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Evolution of the Pediatric Advanced Life Support course: Enhanced learning with a new debriefing tool and Web-based module for Pediatric Advanced Life Support instructors*

Cheng, Adam MD, FRCPC; Rodgers, David L. EdD; van der Jagt, Élise MD, MPH; Eppich, Walter MD, MEd; O’Donnell, John CRNA, MSN, DrPH

Pediatric Critical Care Medicine: September 2012 - Volume 13 - Issue 5 - p 589–595
doi: 10.1097/PCC.0b013e3182417709
Review Article

Objective: To describe the history of the Pediatric Advanced Life Support course and outline the new developments in instructor training that will impact the way debriefing is conducted during Pediatric Advanced Life Support courses.

Outline: The Pediatric Advanced Life Support course, first released by the American Heart Association in 1988, has seen substantial growth and change over the past few decades. Over that time, Pediatric Advanced Life Support has become the standard for resuscitation training for pediatric healthcare providers in North America. The incorporation of high-fidelity simulation-based learning into the most recent version of Pediatric Advanced Life Support has helped to enhance the realism of scenarios and cases, but has also placed more emphasis on the importance of post scenario debriefing. We developed two new resources: an online debriefing module designed to introduce a new model of debriefing and a debriefing tool for real-time use during Pediatric Advanced Life Support courses, to enhance and standardize the quality of debriefing by Pediatric Advanced Life Support instructors. In this article, we review the history of Pediatric Advanced Life Support and Pediatric Advanced Life Support instructor training and discuss the development and implementation of the new debriefing module and debriefing tool for Pediatric Advanced Life Support instructors.

Conclusion: The incorporation of the debriefing module and debriefing tool into the 2011 Pediatric Advanced Life Support instructor materials will help both new and existing Pediatric Advanced Life Support instructors develop and enhance their debriefing skills with the intention of improving the acquisition of knowledge and skills for Pediatric Advanced Life Support students.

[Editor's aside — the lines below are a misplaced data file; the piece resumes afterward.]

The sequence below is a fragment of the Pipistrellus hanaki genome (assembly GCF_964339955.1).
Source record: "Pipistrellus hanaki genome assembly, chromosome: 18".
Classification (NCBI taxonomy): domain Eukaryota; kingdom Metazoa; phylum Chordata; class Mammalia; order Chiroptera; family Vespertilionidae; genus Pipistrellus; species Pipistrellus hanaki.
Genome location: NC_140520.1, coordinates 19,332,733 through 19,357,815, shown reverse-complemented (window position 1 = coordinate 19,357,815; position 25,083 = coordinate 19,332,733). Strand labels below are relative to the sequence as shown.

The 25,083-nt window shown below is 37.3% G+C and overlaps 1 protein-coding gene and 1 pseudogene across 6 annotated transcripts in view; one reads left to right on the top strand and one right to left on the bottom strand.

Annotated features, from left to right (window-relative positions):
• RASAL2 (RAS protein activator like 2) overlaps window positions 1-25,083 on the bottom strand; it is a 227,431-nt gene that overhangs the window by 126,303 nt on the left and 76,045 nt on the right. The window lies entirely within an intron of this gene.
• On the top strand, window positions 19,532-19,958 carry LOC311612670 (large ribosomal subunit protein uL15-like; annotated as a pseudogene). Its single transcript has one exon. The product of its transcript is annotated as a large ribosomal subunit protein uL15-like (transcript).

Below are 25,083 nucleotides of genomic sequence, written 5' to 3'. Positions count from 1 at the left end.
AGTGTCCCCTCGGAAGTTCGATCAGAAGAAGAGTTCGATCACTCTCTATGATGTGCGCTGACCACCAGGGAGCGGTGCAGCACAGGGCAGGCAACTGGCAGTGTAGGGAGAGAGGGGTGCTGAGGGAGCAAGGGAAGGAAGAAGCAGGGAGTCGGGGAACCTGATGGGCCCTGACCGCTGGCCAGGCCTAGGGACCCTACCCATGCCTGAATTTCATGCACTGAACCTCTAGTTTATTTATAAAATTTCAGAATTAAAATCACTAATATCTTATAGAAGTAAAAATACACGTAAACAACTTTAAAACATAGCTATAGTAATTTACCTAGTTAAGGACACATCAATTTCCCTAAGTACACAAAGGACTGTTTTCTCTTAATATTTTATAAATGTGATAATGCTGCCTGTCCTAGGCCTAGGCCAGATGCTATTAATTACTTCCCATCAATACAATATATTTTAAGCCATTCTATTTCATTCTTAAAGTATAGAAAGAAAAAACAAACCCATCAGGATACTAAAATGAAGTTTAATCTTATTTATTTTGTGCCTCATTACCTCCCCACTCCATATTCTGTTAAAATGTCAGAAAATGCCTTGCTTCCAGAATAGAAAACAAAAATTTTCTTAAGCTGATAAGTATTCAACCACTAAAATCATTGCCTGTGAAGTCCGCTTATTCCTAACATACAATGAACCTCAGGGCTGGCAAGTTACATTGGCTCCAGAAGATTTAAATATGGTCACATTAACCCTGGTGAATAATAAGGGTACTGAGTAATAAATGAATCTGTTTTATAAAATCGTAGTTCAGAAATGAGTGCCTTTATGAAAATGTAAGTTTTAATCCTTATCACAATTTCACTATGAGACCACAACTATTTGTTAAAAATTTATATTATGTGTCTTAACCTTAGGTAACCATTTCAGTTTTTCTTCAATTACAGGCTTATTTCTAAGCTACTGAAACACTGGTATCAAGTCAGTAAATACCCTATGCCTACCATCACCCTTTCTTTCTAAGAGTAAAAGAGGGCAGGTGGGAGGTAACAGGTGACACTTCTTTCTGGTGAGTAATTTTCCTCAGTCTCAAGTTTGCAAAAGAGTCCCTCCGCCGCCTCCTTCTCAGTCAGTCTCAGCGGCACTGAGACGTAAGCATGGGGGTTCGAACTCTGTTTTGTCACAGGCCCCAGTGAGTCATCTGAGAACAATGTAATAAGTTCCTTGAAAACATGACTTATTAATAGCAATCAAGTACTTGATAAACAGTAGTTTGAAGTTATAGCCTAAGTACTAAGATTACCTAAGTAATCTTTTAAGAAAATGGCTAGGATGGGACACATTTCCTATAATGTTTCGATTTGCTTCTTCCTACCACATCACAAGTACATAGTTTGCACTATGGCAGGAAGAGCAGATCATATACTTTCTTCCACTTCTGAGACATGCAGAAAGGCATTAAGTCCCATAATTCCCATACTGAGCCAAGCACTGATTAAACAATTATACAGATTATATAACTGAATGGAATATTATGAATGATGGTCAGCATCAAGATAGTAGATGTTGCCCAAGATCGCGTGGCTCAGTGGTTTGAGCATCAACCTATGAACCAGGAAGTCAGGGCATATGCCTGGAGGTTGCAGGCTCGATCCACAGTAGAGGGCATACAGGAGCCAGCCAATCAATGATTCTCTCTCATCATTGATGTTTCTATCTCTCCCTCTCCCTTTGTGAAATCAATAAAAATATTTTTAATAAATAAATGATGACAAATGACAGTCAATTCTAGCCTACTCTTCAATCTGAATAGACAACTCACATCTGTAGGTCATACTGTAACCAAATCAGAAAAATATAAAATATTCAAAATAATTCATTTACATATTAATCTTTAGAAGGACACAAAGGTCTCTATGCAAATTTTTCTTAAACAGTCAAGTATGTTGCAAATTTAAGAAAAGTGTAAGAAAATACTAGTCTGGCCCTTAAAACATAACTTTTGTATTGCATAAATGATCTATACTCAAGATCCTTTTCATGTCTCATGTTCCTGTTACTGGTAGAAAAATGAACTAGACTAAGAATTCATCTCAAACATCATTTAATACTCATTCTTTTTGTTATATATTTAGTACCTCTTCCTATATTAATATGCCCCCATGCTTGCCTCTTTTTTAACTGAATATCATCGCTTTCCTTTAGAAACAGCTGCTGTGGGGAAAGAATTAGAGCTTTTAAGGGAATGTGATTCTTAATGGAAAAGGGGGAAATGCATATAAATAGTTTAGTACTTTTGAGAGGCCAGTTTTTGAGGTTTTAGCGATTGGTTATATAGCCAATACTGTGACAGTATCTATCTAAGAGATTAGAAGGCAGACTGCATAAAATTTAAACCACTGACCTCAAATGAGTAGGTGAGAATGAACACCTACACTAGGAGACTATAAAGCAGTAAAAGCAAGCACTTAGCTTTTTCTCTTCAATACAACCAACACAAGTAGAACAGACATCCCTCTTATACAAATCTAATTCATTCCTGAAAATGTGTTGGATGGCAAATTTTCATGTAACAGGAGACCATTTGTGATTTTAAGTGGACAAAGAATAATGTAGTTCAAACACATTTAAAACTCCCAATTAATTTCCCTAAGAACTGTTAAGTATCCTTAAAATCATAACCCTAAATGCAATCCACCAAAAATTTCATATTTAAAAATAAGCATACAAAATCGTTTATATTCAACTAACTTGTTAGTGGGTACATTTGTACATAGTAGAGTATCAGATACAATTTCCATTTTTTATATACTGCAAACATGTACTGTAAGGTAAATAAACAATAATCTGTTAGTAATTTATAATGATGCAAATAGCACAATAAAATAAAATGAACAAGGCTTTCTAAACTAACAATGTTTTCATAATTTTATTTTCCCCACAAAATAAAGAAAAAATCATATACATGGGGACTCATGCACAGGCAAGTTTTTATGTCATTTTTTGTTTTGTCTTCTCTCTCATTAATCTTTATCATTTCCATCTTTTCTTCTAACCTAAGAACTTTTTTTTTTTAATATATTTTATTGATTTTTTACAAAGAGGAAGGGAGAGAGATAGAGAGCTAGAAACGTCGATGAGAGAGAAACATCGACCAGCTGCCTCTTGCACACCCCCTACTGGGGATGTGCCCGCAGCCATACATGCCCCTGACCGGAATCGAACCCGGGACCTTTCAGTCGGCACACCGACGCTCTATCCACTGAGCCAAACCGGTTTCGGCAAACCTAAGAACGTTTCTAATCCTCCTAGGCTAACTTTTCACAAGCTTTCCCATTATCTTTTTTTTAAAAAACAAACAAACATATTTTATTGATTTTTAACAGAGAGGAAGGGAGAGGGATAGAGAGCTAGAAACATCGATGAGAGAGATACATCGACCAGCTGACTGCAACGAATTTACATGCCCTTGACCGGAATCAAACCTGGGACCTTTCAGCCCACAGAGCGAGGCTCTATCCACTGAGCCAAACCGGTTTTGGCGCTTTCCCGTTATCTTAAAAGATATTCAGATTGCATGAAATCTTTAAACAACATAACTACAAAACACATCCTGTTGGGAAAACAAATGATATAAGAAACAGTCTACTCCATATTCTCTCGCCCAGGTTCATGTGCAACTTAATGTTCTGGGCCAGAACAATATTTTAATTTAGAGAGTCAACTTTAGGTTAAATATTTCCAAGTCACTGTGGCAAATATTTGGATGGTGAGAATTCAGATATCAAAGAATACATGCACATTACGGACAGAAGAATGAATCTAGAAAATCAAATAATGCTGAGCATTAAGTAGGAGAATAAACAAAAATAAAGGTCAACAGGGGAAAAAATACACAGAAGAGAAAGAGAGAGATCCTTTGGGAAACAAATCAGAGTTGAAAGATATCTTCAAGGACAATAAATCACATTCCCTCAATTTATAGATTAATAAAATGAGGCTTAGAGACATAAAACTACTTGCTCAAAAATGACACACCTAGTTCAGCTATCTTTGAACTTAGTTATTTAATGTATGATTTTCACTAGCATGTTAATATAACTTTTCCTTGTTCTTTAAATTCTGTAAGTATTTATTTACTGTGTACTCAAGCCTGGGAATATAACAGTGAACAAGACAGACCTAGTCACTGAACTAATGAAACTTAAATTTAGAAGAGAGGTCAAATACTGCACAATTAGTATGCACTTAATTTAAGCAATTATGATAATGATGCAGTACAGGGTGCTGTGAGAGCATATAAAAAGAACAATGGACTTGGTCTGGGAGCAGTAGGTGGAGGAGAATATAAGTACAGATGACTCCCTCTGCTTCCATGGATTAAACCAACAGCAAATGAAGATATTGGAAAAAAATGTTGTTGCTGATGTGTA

From the University of Calgary (AC), KidSim-ASPIRE Research Program, Division of Emergency Medicine, Department of Pediatrics, Alberta Children’s Hospital, Calgary, Alberta, Canada; the Center for Simulation, Advanced Education and Innovation (DLR), Children’s Hospital of Philadelphia, Philadelphia, PA; Pediatrics and Critical Care (EvdJ), Golisano Children’s Hospital, University of Rochester School of Medicine and Dentistry, Rochester, NY; Northwestern University School of Medicine (WE), Division of Emergency Medicine, Children’s Memorial Hospital, Chicago, IL; and the Department of Acute/Tertiary Care (JO), University of Pittsburgh School of Nursing, The Winter Institute for Simulation, Education and Research, Pittsburgh, PA.

*See also p. 605.

Dr. Cheng received a educational research grant from the American Heart Association for research in scripted debriefing. Dr. van der Jagt was a volunteer for the American Heart Association, Pediatric Subcommittee, and the Emergency Cardiovascular Care Committee for a tool developed during Pediatric Advanced Life Support instructor manual development. The American Heart Association sells Pediatric Advanced Life Support instructional materials. The remaining authors have not disclosed any potential conflicts of interest.

For information regarding this article, E-mail: adam.cheng@utoronto.ca

©2012The Society of Critical Care Medicine and the World Federation of Pediatric Intensive and Critical Care Societies